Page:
She considers it disrespectful.  She calls it “thoughtless” for people to take it for granted that she’s home so they can just drop in; or they talk too long on the phone, tiring her out because she can’t gracefully end the conversation; or they leave a gift on her doorstep that’s heavy (for her) to lift or requires additional care on her part. (Avoid giving any box filled with styrofoamish “peanuts.”)

Self-esteem. Dignity: so important in aging well. Being respected reinforces self-esteem. With a shrinking network of contacts, as people age, there’s a loss of the positive feedback from others that most of us regularly get often without even realizing it. We do a job well (we know and so does our boss or the people we do it for); we get the compliments; our dog greets us as if we’re the best person in the world.

And of course there’s the need for control, for feeling independent. ‘Nuf said.

Grandma’s Letter

Dear Family,

I’m not dead yet. Thanksgiving is still important to me. If being in my Last Will and Testament is important to you, then you might consider being with me for my favorite holiday.
Dinner is at 2:00. NOT 2:15. NOT 2:05. Two 2:00.
Arrive late and you get what’s left over.
Last year, that moron Marshall fried a turkey in one of those contraptions and practically burned the deck off the house. This year, the only peanut oil used to make the meal will be from the secret scoop of peanut butter I add to the carrot soup.
Jonathan, your last new wife was an idiot. You don’t arrive at someone’s house on Thanksgiving needing to use the oven and the stove. Honest to God, I thought you might have learned after two wives – date them longer and save us all the agony of another divorce.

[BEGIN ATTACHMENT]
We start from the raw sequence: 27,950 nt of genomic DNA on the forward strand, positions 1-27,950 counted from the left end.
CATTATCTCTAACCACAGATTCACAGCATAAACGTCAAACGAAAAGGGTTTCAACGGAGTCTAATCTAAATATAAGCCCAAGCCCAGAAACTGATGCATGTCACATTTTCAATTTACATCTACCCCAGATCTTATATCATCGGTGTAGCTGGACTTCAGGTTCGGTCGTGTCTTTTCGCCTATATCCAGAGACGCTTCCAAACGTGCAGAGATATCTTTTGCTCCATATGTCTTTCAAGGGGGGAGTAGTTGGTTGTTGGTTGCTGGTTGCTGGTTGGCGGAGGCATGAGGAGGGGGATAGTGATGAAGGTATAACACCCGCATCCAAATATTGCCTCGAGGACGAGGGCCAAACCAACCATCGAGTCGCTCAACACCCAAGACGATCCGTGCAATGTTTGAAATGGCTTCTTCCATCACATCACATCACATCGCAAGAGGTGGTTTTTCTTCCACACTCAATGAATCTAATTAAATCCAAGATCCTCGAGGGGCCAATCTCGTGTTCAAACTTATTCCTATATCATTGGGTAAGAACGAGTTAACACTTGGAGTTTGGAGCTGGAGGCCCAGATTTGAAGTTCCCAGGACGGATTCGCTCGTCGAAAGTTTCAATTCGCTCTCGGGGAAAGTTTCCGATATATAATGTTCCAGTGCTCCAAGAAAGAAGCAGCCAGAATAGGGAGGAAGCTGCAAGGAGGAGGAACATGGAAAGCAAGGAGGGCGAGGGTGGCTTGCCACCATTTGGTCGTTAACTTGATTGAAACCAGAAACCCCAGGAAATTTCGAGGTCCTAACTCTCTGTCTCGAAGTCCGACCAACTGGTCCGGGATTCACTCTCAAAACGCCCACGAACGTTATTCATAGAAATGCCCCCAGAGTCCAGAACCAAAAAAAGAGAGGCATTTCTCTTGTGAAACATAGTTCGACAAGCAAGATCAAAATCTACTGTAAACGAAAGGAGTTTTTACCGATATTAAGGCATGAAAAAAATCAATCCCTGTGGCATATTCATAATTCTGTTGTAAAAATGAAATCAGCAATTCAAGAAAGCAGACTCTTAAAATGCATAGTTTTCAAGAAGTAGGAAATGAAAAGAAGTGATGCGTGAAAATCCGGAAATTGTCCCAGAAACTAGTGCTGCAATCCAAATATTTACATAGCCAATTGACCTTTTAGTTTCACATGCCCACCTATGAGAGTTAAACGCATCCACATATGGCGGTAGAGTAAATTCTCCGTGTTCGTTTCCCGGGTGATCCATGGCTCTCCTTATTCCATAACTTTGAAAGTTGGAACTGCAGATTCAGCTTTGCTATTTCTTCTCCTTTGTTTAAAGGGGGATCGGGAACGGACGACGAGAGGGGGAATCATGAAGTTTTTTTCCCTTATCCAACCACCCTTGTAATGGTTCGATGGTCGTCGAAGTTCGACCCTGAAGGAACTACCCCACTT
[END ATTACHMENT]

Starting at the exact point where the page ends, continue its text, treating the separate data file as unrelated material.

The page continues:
Now, the house rules are slightly different. This year because I have decided that 47% of you don’t know how to take care of nice things. Paper plates and red Solo cups might be bad for the environment, but I’ll be gone soon and that will be your problem to deal with.
House Rules:
1. The University of Texas no longer plays Texas A&M. The television stays off during the meal.
2. The “no cans for kids” rule still exists. We are using 2 liter bottles because your children still open a third can before finishing the first two. Parents can fill a child’s cup when it is empty. All of the cups have names on them and I’ll be paying close attention to refills.
3. Chloe, last year we were at Trudy’s house and I looked the other way when your Jell-O salad showed up. This year, if Jell-O salad comes in the front door it will go right back out the back door with the garbage. Save yourself some time, honey. You’ve never been a good cook and you shouldn’t bring something that wiggles more than you. Buy something from the bakery.
4. Grandmothers give grandchildren cookies and candy. That is a fact of life. Your children can eat healthy at your home. At my home, they can eat whatever they like as long as they finish it.
5. I cook with bacon and bacon grease. That’s nothing new. Your being a vegetarian doesn’t change the fact that stuffing without bacon is like egg salad without eggs. Even the green bean casserole has a little bacon grease in it. That’s why it tastes so good. Not eating bacon is just not natural. And as far as being healthy… look at me. I’ve outlived almost everyone I know.
6. Salad at Thanksgiving is a waste of space.
7. I do not like cell phones. Leave them in the car.
8. I do not like video cameras. There will be 32 people here. I am sure you can capture lots of memories without the camera pointed at me.